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Bloomberg Says Airlines Have Lowered Award Prices – I Call Tomfoolery
I saw an article on Bloomberg titled Airlines Want You To Burn Your Miles and it honestly read like an airline fluff piece. I am not talking about the part discussing how airlines want you to use your miles, because they do. But in the piece they also say:
To entice travelers to use—rather than hoard—their miles, airlines have decreased the number of miles needed to book a ticket, increased the numbers of seats per plane available for rewards travel, and enhanced the buying power of each mile. The prices to redeem miles have also declined in tandem with airfares. To be sure, not every flight has seen these generous changes, and airlines tend to offer better prices on off-peak flights where they won’t sell as many seats.
Do Airlines Want You To Burn Your Miles?
I agree with the premise of the article that airlines want you to burn your miles. The reason Bloomberg gives is that the airlines want to keep their members engaged in the award program. That will keep customers loyal and coming back for more. While that premise is true of any loyalty program, even the Subway sandwich punch card, it isn’t the only reason in my opinion.
Loyalty programs are huge money makers for these airlines because they are able to sell their miles in bulk to corporations. Those corporations then give those miles out as currency for credit card welcome offers, bank bonuses, portal bonuses etc. These programs have become a revenue machine. I would assume they also want you to use the miles regularly so that they can get the liability of the unused miles off their books.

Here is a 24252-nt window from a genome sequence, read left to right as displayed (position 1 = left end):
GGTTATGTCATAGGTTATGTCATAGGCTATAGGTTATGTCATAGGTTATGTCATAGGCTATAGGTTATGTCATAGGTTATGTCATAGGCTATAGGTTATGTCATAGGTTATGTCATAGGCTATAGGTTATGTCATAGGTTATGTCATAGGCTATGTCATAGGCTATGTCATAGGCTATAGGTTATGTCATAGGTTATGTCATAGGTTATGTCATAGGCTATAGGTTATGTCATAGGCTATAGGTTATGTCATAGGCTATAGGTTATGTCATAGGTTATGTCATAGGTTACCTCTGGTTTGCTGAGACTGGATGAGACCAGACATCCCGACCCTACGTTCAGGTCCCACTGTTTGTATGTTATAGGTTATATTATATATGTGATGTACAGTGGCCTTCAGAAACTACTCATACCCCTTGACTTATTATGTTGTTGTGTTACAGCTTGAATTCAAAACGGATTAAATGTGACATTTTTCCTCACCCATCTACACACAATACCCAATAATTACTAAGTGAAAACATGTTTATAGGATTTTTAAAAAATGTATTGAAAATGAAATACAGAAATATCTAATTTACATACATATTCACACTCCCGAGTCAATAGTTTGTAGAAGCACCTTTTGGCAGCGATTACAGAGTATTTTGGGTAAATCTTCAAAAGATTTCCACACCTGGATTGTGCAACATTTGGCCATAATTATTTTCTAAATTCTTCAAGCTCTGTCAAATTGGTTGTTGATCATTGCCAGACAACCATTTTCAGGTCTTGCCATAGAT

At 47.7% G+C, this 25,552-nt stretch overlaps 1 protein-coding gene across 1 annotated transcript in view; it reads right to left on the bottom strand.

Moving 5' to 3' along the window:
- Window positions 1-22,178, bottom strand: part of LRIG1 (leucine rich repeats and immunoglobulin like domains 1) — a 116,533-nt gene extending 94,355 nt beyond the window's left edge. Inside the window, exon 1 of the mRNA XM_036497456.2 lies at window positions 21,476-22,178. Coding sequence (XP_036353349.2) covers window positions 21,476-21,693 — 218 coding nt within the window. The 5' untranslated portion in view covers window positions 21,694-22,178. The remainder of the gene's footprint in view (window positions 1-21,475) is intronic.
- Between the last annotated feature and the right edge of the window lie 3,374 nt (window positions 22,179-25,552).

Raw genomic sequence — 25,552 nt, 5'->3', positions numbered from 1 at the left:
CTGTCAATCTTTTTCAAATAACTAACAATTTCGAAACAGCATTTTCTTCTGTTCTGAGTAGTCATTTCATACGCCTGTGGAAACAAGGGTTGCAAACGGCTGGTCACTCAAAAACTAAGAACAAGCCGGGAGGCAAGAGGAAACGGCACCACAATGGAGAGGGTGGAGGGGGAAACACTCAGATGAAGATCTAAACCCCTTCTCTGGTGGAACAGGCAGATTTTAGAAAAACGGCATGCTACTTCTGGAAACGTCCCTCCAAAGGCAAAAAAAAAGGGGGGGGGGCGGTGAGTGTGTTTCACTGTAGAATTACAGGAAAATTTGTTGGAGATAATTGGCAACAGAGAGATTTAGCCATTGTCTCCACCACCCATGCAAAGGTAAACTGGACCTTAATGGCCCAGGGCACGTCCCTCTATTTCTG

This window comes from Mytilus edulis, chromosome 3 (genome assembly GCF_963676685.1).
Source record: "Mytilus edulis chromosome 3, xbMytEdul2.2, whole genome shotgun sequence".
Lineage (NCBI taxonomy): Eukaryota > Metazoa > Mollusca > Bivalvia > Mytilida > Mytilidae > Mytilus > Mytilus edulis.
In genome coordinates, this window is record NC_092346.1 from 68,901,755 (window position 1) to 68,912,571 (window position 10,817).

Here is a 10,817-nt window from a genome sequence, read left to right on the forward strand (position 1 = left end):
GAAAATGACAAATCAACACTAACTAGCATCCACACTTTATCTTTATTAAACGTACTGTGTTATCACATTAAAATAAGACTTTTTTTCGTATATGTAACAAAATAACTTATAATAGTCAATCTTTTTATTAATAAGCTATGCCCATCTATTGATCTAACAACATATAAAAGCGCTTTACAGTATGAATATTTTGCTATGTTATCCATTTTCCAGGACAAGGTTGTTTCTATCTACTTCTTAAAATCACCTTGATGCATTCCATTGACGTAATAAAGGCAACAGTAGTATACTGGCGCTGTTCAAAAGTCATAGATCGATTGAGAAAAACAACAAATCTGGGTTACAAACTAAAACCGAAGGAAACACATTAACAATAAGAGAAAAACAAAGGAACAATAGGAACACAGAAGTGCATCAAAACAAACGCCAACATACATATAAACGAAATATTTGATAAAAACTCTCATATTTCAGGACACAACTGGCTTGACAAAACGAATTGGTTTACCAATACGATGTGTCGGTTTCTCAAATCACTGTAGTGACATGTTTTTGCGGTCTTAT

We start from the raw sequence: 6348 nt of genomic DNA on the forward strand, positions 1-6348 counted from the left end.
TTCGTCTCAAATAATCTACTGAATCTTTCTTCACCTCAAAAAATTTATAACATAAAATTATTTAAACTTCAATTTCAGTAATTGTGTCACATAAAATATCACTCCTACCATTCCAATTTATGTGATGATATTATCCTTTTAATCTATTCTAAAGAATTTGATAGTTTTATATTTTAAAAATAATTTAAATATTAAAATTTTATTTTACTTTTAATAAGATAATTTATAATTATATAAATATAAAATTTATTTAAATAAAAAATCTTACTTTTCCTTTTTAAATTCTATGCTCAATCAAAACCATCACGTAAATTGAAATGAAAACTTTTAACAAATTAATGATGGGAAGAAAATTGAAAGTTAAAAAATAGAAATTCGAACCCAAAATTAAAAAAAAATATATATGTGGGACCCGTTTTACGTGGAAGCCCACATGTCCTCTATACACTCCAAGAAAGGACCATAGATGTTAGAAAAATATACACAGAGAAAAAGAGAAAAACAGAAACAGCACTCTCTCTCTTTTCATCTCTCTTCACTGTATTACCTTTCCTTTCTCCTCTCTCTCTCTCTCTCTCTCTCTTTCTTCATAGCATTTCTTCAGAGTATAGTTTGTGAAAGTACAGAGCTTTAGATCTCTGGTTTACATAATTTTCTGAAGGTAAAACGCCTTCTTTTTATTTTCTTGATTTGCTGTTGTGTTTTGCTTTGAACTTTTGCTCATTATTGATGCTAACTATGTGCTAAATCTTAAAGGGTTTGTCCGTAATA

Bloomberg goes on to talk about how the airlines have opened up using their miles for more things like upgrading tickets. Delta is quoted as saying 1,000 people use this service each day. What Bloomberg does not say is that using miles this way is the least value redemption you can do at 1 cent per mile.
Bloomberg also talks about how earning miles went from distanced based earning to cost of ticket earning. They don’t mention that this made earning miles from flying more difficult and was a devaluation overall.
Award Prices Are Cheaper, Say What?
Here is another quote from the article I have an issue with:
The six largest U.S. carriers grew more generous from 2013 to 2018 as they sought to encourage mileage redemption. The average price, in loyalty miles or points, for a domestic rewards ticket declined 13.5 percent over that time, according to data compiled by IdeaWorksCompany and CarTrawler.
They grew more generous? Ask any travel junky if airlines were more generous in 2013 or now and they will all say 2013. What I think they are focusing on is the fact that airlines have introduced reduced mileage redemptions. American Airlines has 7,500 one way awards now as does United. Delta has flights as low as 5,000 miles now too. This is based on the fact that cash ticket prices have dropped and most airlines are trending towards revenue based now.
I know the bottom of the award chart is lower (for domestic flights) but that the upper end is higher too. They go on to say award availability is better now versus in 2013. Tell that to United flyers. American may have a saver award available but it will include 3 segments and an overnight stay to go 1,000 miles. If you want a decent routing you are paying 20-30,000 miles one way a lot of the time.
Why I Find This To Be Untrue
In my article ranking the programs for domestic travel I did an average cost for each flight. I had selected random dates for random flights and chose the best price for each airline, even if only first class was available. The average cost roundtrip was 35,000 for Delta, 45,000 for United, and 46,000 for American. Tell me how that is better than in 2013? You can boast lower awards all you want but when so few of them are released it doesn’t drop the average redemption down all that much.
Bloomberg goes on to put a small blurb at the bottom about how international awards may be on the rise though. Huh, you think? And that doesn’t take into account the fact that international ticket prices are as low as they have ever been.
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